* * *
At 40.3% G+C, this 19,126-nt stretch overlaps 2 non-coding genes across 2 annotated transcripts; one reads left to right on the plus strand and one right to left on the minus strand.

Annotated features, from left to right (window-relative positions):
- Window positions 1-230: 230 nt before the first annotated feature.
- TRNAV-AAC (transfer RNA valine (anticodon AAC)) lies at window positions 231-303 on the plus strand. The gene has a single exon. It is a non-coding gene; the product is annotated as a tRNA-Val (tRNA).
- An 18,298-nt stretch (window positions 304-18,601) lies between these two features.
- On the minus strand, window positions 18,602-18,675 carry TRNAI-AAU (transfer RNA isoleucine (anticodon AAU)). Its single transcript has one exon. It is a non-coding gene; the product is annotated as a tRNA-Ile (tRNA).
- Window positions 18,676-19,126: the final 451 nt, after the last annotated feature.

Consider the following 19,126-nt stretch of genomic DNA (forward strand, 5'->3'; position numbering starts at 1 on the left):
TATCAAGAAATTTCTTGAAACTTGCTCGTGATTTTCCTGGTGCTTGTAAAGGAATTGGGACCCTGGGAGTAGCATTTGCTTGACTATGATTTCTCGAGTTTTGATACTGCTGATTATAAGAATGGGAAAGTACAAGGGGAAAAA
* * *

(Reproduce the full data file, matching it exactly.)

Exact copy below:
At 40.3% G+C, this 19,126-nt stretch overlaps 2 non-coding genes across 2 annotated transcripts; one reads left to right on the plus strand and one right to left on the minus strand.

Annotated features, from left to right (window-relative positions):
- Window positions 1-230: 230 nt before the first annotated feature.
- TRNAV-AAC (transfer RNA valine (anticodon AAC)) lies at window positions 231-303 on the plus strand. The gene has a single exon. It is a non-coding gene; the product is annotated as a tRNA-Val (tRNA).
- An 18,298-nt stretch (window positions 304-18,601) lies between these two features.
- On the minus strand, window positions 18,602-18,675 carry TRNAI-AAU (transfer RNA isoleucine (anticodon AAU)). Its single transcript has one exon. It is a non-coding gene; the product is annotated as a tRNA-Ile (tRNA).
- Window positions 18,676-19,126: the final 451 nt, after the last annotated feature.

Consider the following 19,126-nt stretch of genomic DNA (forward strand, 5'->3'; position numbering starts at 1 on the left):
TATCAAGAAATTTCTTGAAACTTGCTCGTGATTTTCCTGGTGCTTGTAAAGGAATTGGGACCCTGGGAGTAGCATTTGCTTGACTATGATTTCTCGAGTTTTGATACTGCTGATTATAAGAATGGGAAAGTACAAGGGGAAAAA